The most ridiculous - but not at all funny - was the case of the Rainbow House, a LGBT group in Tuymen, denied official registration in 2007 on the pretext that their founding documents contravened the anti-extremist legislation, namely, they :undermined Russia's [demographic, as may be assumed from the context - G.K. ] security.; The LGBT activists made a few unsuccessful attempts to challenge the denial of registration in court, and their most recent appeals failed even after the removal of the phrase about "undermining the security" from the definition of extremism.

In March 2008, the European Court of Human Rights admitted an application filed by the Rainbow House, and in early May a certain "office for public morals and intellectual property" of the Tyumen Oblast Police Department opened an investigation, following a request by the Federal Registration Service, against the unregistered group in order to "check them for extremism". The leader has been forced to give explanations to the police and is now facing a threat of criminal prosecution.

On 10 April 2008, the Russian Supreme Court banned the religious group Nurdjular by finding it extremist. The proceedings were initiated by the Prosecutor General's Office. The group members are followers of Turkish theologian Said Nursi, whose books translated into Russian were banned as extremist in 2007, amidst protests of many Muslim leaders and theologians. We have no idea as to the reason why group should be banned (except for the prior ban of Nursi books - incidentally, the case is currently pending before the European Court of Human Rights); there is no evidence known to us that Nursi's followers in Russia have ever been involved in faith-motivated violent acts or in hate propaganda.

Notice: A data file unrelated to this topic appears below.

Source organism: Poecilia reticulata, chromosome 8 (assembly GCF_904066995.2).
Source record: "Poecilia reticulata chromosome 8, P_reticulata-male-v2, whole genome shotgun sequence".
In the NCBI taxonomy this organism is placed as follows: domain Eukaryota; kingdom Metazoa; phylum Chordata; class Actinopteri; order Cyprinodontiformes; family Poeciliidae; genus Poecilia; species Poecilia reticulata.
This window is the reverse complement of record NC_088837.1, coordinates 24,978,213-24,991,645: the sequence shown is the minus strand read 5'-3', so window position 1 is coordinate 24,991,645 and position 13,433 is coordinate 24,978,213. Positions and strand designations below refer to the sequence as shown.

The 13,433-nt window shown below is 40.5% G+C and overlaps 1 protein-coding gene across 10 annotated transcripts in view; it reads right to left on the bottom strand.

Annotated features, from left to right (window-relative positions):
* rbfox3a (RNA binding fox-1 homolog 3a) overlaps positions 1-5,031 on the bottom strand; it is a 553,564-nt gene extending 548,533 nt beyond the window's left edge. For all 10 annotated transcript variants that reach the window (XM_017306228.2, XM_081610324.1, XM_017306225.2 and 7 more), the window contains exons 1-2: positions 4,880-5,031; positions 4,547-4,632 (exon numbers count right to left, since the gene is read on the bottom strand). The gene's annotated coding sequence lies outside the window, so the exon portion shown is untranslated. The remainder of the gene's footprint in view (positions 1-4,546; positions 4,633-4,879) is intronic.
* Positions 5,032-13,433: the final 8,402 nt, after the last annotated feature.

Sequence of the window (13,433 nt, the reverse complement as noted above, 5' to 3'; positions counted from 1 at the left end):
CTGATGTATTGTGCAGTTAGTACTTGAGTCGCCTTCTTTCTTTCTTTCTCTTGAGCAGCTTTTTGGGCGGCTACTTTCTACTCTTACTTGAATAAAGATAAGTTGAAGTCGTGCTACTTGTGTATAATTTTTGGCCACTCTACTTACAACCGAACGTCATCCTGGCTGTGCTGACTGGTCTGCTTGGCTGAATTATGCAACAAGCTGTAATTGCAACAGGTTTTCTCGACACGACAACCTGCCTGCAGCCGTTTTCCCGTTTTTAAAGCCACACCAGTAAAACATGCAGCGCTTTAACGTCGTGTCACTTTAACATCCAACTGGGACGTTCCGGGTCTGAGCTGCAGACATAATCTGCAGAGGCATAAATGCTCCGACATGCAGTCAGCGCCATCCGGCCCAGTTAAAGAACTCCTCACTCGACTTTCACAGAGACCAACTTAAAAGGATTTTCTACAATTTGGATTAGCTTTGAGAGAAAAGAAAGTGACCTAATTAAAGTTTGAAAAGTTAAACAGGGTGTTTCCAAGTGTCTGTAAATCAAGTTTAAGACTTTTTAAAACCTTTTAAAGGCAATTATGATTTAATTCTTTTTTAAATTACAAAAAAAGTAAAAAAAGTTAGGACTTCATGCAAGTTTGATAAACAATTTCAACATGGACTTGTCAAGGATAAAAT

Even the formal existence of the group is questionable. So far, the name Nurdjular has been used to refer to the organization of Nursi's (or his disciple Fathulla Gulen's) followers in Turkey and to their real or assumed representatives in Russia. No Russian organization of this name has been known, and Nursi's followers in Russia have never engaged in any visible, organized activity.

Notably, the Supreme Court ruling - with its potentially serious consequences for many of Nursi's followers who face problems as members of the banned organization - has not been published yet (just as the landmark judgment of 2003 banning 15 organizations as terrorist groups). This uncertainty creates a situation where one cannot challenge the judgment or even get a copy of it without showing one's personal interest in the case. For example, one might claim to be a member of the group and ask for a copy of the judgment - and risk criminal charges[43].

Persecution of mass media and websites

Continued pressure against mass media remained a problem. Policies and practices affecting mass media clearly illustrate our observation that authorities enforce the law in an arbitrary manner even against explicitly xenophobic publications. A striking example of arbitrary enforcement was the case of the New Petersburg (NP) paper in St. Petersburg. Even though a number of human rights groups had repeatedly complained to law-enforcement agencies about xenophobic publications in the paper, the authorities failed to respond - that is, until the paper supported the Dissenters' Marches. A series of warnings were issued to the paper within a short period, liquidation proceedings were launched, the paper was suspended from publication, and in February 2008 a court ordered its closure[44]. The management of the paper attempted an appeal, but failed: on 13 May, the Supreme Court upheld the verdict of the St. Petersburg judges. In closing the paper, they relied on two publications: one of them, an article by Nikolai Andruschenko Why We Will Join the Dissenters' March on 25 November, was definitely not extremist and had not even been published. The other one - an article by Konstantin Chernyaev Here Is the Real Candidate! was published in Issue 27 of 21 June 2007, but we are not aware of its content.